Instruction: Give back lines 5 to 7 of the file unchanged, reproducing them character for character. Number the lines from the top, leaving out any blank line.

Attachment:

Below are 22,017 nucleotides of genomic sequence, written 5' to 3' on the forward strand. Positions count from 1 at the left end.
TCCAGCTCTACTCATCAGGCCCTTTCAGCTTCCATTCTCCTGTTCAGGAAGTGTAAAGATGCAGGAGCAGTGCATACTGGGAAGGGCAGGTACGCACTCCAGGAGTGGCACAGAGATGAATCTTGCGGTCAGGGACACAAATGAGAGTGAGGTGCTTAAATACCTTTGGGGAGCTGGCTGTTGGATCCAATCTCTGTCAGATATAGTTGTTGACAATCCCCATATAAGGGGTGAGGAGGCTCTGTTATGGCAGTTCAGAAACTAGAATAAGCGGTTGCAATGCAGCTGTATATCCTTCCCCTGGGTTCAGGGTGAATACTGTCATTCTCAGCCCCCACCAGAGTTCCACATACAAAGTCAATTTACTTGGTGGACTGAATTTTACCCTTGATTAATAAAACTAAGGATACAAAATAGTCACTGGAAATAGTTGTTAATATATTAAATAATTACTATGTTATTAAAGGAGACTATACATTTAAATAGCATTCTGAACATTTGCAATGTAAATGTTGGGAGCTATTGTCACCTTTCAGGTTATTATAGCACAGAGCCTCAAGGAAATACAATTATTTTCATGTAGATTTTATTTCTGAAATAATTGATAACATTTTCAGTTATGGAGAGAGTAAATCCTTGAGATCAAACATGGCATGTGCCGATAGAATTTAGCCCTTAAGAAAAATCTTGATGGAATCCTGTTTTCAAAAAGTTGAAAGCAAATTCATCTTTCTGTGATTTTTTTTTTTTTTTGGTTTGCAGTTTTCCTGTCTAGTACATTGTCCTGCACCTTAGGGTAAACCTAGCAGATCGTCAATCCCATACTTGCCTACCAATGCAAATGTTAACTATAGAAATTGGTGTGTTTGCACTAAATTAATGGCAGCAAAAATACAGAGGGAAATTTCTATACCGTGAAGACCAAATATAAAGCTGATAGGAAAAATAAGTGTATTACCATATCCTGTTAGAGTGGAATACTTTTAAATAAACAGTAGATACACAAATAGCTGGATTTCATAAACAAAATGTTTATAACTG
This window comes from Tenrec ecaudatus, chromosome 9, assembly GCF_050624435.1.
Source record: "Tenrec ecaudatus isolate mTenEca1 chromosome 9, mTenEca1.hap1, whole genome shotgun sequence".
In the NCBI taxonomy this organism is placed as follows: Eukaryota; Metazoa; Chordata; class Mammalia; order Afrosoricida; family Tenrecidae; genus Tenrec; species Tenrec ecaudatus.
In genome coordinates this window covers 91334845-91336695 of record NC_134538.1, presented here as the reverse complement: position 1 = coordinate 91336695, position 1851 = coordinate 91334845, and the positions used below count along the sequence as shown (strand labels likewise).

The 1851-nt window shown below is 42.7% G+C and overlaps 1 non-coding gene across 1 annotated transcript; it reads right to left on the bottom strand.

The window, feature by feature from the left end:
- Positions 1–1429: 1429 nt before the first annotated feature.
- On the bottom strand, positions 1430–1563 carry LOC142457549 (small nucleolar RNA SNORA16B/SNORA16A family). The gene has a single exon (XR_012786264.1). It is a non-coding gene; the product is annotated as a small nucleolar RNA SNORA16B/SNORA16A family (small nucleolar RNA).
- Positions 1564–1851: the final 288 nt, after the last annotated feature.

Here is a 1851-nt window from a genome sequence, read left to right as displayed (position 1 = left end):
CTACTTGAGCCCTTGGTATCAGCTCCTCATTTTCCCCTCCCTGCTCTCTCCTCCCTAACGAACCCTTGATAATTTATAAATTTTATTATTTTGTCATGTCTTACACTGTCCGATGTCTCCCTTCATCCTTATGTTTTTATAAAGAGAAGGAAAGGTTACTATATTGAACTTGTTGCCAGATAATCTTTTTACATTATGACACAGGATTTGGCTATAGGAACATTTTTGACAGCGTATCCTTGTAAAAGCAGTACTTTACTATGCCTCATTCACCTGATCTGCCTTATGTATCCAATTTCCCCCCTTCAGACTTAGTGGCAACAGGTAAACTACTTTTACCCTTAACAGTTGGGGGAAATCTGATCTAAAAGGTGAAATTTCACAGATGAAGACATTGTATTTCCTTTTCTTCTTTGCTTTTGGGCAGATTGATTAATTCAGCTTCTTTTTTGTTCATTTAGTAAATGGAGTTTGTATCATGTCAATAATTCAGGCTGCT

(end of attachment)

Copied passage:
In the NCBI taxonomy this organism is placed as follows: Eukaryota; Metazoa; Chordata; class Mammalia; order Afrosoricida; family Tenrecidae; genus Tenrec; species Tenrec ecaudatus.
In genome coordinates this window covers 91334845-91336695 of record NC_134538.1, presented here as the reverse complement: position 1 = coordinate 91336695, position 1851 = coordinate 91334845, and the positions used below count along the sequence as shown (strand labels likewise).

The 1851-nt window shown below is 42.7% G+C and overlaps 1 non-coding gene across 1 annotated transcript; it reads right to left on the bottom strand.